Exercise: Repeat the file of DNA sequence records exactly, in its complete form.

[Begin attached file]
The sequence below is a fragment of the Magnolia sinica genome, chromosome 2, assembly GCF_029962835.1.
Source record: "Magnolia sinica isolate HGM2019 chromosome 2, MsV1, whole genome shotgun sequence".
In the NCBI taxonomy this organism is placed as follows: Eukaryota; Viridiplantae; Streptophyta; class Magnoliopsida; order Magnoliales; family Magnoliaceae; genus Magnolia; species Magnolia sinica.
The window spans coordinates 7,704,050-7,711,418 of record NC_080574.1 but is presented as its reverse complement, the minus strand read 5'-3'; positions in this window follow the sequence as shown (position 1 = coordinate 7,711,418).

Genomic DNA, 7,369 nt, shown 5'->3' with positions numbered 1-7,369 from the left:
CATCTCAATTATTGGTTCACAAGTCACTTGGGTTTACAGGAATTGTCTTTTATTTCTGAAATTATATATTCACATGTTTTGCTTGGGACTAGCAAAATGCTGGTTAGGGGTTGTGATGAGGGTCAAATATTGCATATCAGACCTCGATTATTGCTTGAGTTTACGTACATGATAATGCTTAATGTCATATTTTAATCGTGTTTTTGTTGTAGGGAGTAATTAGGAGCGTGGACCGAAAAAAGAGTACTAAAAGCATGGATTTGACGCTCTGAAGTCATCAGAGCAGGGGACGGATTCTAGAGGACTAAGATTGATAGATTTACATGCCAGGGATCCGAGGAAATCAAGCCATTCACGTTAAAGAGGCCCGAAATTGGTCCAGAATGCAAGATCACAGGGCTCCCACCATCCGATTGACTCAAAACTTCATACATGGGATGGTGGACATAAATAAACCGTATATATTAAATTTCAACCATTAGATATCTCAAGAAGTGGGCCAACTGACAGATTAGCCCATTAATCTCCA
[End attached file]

The sequence below is a fragment of the Magnolia sinica genome, chromosome 2, assembly GCF_029962835.1.
Source record: "Magnolia sinica isolate HGM2019 chromosome 2, MsV1, whole genome shotgun sequence".
In the NCBI taxonomy this organism is placed as follows: Eukaryota; Viridiplantae; Streptophyta; class Magnoliopsida; order Magnoliales; family Magnoliaceae; genus Magnolia; species Magnolia sinica.
The window spans coordinates 7,704,050-7,711,418 of record NC_080574.1 but is presented as its reverse complement, the minus strand read 5'-3'; positions in this window follow the sequence as shown (position 1 = coordinate 7,711,418).

Genomic DNA, 7,369 nt, shown 5'->3' with positions numbered 1-7,369 from the left:
CATCTCAATTATTGGTTCACAAGTCACTTGGGTTTACAGGAATTGTCTTTTATTTCTGAAATTATATATTCACATGTTTTGCTTGGGACTAGCAAAATGCTGGTTAGGGGTTGTGATGAGGGTCAAATATTGCATATCAGACCTCGATTATTGCTTGAGTTTACGTACATGATAATGCTTAATGTCATATTTTAATCGTGTTTTTGTTGTAGGGAGTAATTAGGAGCGTGGACCGAAAAAAGAGTACTAAAAGCATGGATTTGACGCTCTGAAGTCATCAGAGCAGGGGACGGATTCTAGAGGACTAAGATTGATAGATTTACATGCCAGGGATCCGAGGAAATCAAGCCATTCACGTTAAAGAGGCCCGAAATTGGTCCAGAATGCAAGATCACAGGGCTCCCACCATCCGATTGACTCAAAACTTCATACATGGGATGGTGGACATAAATAAACCGTATATATTAAATTTCAACCATTAGATATCTCAAGAAGTGGGCCAACTGACAGATTAGCCCATTAATCTCCA